In a recent development, Gigabyte has rolled out a crucial firmware update aimed at rectifying a bug that has been plaguing DDR5 memory modules on their 600 and 700-series motherboards. This bug has been identified as a disruption in the SPD (serial presence detect) data, responsible for managing XMP/EXPO profiles. Users came to Baidu Forums to detail the issue, reporting difficulties in proper recognition of memory modules, with some experiencing erratic behavior and even false RAM readings.
Reports of this issue initially surfaced among Chinese consumers, who encountered various anomalies while using Gigabyte motherboards. One user, employing the Z790 Aorus Elite AX model, detailed his struggle to have the memory detected. After several attempts, the motherboard’s SPD malfunctioned, resulting in a misleading detection of 384GB of RAM, a clearly erroneous figure.
These incidents prompted local users to dub the issue as a ‘motherboard burning’ problem, fearing that it might lead to improper booting in some cases. The matter gained significant attention in the Chinese media, eventually compelling Gigabyte to address the issue through their official AORUS Bilibili account. However, instead of taking direct responsibility, Gigabyte pointed towards memory manufacturers, citing a lack of “SPD Write Protection” implementation as the root cause.
It’s important to note that Gigabyte did not single out any specific memory brand or kit, making it challenging to identify affected RAM modules. Nevertheless, the company assures users that no permanent damage is caused to either the motherboard or the RAM. The issue primarily disrupts memory clock speeds and capacities due to bugs within the SPD mechanism. Gigabyte has also suggested an easy fix:
“Recently, we have noticed that some users on the Internet have reported that memory SPD information errors will occur when using Gigabyte D5 motherboards.
We attach great importance to this feedback and will contact relevant users and communicate in depth. After GIGABYTE engineers continued testing and troubleshooting the issues one by one, we found:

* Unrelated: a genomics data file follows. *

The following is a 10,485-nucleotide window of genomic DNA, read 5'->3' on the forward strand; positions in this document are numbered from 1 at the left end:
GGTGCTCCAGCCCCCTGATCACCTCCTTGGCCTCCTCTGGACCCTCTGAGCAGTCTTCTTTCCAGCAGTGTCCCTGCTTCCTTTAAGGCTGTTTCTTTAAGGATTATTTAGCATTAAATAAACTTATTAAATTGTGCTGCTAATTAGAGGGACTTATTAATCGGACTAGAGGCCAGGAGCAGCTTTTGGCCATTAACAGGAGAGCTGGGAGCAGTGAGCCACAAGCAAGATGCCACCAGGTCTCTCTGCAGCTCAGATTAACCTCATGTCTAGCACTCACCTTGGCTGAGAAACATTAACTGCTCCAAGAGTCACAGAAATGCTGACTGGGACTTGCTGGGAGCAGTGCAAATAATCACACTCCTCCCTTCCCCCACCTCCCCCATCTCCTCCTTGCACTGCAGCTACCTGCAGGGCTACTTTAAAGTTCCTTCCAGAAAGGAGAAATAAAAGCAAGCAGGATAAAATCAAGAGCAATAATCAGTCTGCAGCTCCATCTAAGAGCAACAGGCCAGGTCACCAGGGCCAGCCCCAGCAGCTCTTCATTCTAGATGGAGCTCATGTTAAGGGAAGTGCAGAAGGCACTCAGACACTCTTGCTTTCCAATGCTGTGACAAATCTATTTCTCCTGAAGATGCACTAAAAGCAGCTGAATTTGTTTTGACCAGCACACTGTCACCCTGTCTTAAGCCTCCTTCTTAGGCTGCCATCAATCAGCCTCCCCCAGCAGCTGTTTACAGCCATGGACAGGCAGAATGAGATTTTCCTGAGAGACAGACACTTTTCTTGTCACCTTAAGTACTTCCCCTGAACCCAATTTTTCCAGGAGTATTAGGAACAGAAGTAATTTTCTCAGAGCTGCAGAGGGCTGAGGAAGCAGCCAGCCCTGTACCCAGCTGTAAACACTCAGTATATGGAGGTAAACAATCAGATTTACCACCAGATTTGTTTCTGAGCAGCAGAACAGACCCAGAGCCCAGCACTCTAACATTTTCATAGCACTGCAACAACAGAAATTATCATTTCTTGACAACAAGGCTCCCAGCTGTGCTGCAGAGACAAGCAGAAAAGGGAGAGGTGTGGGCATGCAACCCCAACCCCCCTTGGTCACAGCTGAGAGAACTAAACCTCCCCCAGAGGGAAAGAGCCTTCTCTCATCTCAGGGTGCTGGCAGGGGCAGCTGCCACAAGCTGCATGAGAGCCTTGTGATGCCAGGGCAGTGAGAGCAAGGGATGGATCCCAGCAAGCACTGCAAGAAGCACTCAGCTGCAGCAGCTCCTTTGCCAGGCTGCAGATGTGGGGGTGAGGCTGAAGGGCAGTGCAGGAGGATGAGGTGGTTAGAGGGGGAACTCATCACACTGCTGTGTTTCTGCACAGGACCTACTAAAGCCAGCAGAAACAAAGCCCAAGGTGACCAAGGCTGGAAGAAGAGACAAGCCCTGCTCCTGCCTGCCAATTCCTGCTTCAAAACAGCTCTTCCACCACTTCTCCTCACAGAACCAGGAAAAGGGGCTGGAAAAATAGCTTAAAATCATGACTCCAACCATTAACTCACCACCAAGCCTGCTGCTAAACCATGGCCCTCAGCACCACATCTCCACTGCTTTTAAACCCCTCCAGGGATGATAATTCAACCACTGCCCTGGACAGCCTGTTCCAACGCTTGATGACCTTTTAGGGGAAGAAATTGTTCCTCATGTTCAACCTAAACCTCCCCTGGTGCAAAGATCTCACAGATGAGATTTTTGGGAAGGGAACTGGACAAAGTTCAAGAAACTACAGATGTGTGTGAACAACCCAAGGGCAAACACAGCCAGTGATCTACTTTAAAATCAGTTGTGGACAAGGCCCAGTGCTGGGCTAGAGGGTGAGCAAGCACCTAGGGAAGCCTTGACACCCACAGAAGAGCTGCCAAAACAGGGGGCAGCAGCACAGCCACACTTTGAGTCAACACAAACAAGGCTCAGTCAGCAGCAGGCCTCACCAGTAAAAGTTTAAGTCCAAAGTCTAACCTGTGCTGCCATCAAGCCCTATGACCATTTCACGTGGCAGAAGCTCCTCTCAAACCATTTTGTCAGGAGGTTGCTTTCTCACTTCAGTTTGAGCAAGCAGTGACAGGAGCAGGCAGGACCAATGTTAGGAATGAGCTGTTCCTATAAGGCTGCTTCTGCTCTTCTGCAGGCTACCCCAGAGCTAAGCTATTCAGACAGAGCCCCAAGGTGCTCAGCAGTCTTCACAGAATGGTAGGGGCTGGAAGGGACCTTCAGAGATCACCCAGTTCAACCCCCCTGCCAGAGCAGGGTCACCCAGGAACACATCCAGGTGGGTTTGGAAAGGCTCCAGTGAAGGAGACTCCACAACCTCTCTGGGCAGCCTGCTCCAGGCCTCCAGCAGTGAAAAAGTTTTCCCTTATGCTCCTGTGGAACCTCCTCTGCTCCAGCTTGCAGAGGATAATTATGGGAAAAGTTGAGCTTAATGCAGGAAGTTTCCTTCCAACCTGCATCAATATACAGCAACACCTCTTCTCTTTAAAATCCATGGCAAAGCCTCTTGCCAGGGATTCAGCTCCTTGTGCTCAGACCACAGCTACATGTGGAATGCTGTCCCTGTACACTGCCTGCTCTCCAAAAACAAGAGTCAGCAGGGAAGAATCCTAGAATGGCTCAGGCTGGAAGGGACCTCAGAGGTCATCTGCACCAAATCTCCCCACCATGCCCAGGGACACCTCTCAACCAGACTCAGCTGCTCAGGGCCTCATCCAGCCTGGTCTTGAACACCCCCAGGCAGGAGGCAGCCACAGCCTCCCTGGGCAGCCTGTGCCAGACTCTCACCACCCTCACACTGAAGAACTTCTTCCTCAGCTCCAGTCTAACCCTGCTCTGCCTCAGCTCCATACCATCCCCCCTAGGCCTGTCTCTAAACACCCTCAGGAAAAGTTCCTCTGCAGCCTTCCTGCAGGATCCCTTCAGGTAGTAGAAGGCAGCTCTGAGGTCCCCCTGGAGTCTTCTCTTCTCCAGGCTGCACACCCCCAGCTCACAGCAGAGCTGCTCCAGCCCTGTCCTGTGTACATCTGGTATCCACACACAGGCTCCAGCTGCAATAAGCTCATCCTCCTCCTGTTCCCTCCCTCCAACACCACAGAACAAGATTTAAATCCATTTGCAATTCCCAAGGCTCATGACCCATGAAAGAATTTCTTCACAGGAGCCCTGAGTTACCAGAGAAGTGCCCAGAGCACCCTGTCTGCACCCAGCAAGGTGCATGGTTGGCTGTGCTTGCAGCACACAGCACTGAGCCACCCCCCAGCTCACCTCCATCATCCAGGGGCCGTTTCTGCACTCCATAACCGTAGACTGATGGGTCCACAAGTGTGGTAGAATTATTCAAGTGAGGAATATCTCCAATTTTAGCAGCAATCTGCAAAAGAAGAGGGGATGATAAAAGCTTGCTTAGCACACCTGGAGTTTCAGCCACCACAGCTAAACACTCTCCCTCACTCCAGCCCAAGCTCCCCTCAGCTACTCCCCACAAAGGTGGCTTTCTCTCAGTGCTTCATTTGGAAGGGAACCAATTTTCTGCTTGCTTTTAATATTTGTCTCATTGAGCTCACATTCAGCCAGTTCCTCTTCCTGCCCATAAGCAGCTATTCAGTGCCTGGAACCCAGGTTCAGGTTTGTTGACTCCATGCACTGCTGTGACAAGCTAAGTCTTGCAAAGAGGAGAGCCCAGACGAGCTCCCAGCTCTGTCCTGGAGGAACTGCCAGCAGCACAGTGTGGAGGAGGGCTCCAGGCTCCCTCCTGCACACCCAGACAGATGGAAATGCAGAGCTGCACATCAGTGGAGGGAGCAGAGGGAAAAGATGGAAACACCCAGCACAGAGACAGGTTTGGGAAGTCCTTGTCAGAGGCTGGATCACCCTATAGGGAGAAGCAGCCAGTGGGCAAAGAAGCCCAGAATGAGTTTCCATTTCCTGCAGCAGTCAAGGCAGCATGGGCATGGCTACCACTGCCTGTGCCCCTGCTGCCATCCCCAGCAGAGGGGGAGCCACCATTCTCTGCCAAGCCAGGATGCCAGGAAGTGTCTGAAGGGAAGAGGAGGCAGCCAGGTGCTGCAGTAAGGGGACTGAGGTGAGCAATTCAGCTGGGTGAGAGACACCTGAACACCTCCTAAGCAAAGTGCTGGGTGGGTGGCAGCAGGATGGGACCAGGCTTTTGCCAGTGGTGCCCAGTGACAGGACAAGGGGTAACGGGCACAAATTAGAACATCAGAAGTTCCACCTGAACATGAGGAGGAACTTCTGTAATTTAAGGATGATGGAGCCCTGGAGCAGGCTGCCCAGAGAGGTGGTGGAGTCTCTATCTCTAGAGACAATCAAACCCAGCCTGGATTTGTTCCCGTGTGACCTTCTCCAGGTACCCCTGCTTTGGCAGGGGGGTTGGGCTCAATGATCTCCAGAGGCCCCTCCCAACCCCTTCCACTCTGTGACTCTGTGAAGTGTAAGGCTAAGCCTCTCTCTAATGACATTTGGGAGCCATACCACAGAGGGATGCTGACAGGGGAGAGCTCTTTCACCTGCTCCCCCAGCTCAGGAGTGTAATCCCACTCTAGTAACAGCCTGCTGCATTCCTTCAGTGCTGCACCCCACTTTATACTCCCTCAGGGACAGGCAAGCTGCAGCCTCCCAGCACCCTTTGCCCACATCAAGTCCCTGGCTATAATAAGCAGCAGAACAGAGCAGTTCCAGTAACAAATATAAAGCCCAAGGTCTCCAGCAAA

- 1. Different brands of D5 memory products on the market are not unified in whether they provide “SPD write protection” settings. Some memory products do not have “SPD Write Protection” set.
- 2. When using D5 memory without “SPD Write Protection” with GIGABYTE Control Center (hereinafter referred to as GCC) software, there is a very small probability that the SPD information will be incorrect. After reproducing the fault, we have verified that this situation only affects the memory SPD firmware code and does not affect the memory hardware itself. Just refresh the SPD firmware to get the memory back to normal.
Currently, GIGABYTE has provided a new version of GCC software and BIOS for D5 motherboards. You can avoid this problem by using the latest version of GCC software and BIOS from the official website. We recommend all Gigabyte D5 motherboard users to update.”
GIGABYTE issued a statement on the DDR5 motherboard "burning" memory SPD information event, recommending that users update BIOS and GCC softwarehttps://t.co/YJCixNecNf— 포시포시 (@harukaze5719) September 5, 2023
While this firmware update offers a solution, it raises concerns about the reliability of high-end Gigabyte motherboards. This is not the first instance of such issues, as Gigabyte motherboards were previously reported to have a hidden backdoor vulnerability. This latest incident has prompted discussions about Gigabyte’s commitment to providing robust security and support to its customer base.
In light of these developments, users are strongly encouraged to update their firmware versions promptly. This proactive approach will not only rectify the current issue but also contribute to a more secure and reliable computing experience for Gigabyte motherboard owners.